The printed version of Frag...ment (On Authorship) was accompanied by a postcard with an image by Erica Baum from the series Frick (1998). 

Who is the author? Where does a story start? Can an image become a co-author? Does it matter? For the series Frick Erica Baum became a detective poet in the photo archive of Western Art within the Art Reference Library at the Frick Museum in New York. Her photos show details of the backs of catalogue pages where librarians scribbled and typed cross-referencing notes about the content of the prints. Picture a two-sided card catalogue that corresponds to the black and white photograph of a painting. One side we never see—the regular catalogue entry. The side we do see has lists of subjects comprising the contents of relating to the subject of the painting, so that the librarians can put the cards into multiple categories for the art historians—who may need to find something under flowers, for example. Baum’s image becomes a text, which when read in sequence grows from one-worded notes into an image-triggering poem. Yes, these poems are found. Yes, they are not written by the artist. But the artist becomes the author through the framing of the notes, composing them in an image gravitating towards a meaning and towards a second (inner) image. As a viewer, the words—once bound to an image by an art historian looking at the printed painting—are bound back to an image: rendered more abstract as the actual source-serving image is not made visible. The scientific observations were not meant to be a poem, but reveal a poetic side through Baum’s lens.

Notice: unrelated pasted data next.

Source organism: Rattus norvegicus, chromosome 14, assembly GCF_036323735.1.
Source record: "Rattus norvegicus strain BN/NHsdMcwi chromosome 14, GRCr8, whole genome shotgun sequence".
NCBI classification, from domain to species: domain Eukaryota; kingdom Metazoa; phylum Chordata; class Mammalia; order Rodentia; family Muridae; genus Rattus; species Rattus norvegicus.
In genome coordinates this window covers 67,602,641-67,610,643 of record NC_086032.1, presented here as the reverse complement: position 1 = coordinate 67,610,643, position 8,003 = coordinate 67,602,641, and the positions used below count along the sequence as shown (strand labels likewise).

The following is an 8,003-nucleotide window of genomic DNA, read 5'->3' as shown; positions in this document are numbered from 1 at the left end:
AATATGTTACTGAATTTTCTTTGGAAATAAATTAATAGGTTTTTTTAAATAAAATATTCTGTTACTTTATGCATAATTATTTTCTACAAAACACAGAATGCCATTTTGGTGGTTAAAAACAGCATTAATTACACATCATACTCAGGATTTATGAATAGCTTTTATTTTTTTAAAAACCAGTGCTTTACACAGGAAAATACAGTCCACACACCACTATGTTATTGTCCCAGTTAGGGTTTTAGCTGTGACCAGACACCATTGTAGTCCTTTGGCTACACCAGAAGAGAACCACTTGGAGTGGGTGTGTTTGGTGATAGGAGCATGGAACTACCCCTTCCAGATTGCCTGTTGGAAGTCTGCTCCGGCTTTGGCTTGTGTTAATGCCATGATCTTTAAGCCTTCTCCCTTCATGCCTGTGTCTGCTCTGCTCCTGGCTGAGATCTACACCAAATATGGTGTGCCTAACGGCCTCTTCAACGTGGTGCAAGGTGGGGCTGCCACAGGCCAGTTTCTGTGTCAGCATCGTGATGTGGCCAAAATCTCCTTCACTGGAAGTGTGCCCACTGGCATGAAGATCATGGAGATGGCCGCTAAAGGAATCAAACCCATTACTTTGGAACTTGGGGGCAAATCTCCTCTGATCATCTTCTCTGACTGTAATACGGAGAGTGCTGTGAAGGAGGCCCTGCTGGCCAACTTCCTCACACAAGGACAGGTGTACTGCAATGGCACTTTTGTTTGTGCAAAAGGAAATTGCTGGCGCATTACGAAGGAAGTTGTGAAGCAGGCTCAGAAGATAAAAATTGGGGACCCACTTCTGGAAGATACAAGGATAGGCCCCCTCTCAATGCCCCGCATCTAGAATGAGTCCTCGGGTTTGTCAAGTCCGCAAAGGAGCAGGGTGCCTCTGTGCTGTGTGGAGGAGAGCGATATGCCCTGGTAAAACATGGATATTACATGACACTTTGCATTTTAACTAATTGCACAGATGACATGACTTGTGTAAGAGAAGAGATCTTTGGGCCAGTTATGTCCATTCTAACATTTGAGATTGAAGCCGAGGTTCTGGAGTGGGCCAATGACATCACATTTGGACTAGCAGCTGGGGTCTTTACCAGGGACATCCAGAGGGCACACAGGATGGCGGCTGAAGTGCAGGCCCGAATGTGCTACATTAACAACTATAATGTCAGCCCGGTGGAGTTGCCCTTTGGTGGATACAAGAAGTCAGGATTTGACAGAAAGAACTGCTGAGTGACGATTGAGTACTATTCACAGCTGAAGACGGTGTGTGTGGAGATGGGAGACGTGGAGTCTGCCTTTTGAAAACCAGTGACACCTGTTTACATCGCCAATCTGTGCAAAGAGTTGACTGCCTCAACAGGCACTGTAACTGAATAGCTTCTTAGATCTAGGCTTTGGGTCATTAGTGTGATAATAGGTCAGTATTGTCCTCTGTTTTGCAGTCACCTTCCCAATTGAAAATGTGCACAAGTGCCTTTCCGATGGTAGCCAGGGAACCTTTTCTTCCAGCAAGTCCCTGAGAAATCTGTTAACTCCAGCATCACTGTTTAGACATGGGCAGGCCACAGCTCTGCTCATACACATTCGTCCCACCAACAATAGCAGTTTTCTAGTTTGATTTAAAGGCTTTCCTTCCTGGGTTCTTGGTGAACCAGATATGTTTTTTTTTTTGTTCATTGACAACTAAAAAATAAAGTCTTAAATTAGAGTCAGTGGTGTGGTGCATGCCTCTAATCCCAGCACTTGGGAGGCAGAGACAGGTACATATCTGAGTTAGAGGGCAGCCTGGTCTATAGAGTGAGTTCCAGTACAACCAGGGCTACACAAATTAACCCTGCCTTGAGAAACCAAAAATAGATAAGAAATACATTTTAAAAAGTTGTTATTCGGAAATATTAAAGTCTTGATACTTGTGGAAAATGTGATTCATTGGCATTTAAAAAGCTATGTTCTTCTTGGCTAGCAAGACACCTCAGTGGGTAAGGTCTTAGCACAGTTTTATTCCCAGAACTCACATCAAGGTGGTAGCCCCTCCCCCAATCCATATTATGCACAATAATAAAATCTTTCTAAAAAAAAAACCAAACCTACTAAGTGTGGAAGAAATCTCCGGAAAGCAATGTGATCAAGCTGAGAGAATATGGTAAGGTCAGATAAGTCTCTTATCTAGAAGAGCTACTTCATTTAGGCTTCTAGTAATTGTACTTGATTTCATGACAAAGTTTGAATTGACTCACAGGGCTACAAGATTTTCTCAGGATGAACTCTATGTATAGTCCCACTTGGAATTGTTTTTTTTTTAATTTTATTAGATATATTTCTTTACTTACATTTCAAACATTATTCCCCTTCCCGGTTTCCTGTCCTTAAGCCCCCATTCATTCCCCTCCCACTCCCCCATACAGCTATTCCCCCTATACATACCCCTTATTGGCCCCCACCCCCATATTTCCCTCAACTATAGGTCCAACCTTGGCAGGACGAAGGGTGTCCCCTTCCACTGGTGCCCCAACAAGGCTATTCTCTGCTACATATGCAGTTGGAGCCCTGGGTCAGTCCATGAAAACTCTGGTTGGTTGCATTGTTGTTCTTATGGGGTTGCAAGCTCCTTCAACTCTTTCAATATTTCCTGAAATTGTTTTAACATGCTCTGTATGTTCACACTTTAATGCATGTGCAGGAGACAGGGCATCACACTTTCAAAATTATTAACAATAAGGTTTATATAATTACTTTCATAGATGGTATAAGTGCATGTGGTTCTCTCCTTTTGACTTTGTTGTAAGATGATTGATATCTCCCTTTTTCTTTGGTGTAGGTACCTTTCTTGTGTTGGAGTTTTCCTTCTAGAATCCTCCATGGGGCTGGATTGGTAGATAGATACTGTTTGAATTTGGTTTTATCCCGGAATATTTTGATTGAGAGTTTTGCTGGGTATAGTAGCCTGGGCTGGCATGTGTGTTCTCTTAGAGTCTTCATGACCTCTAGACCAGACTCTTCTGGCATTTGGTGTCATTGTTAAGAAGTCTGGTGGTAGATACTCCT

Copyright image © Erica Baum.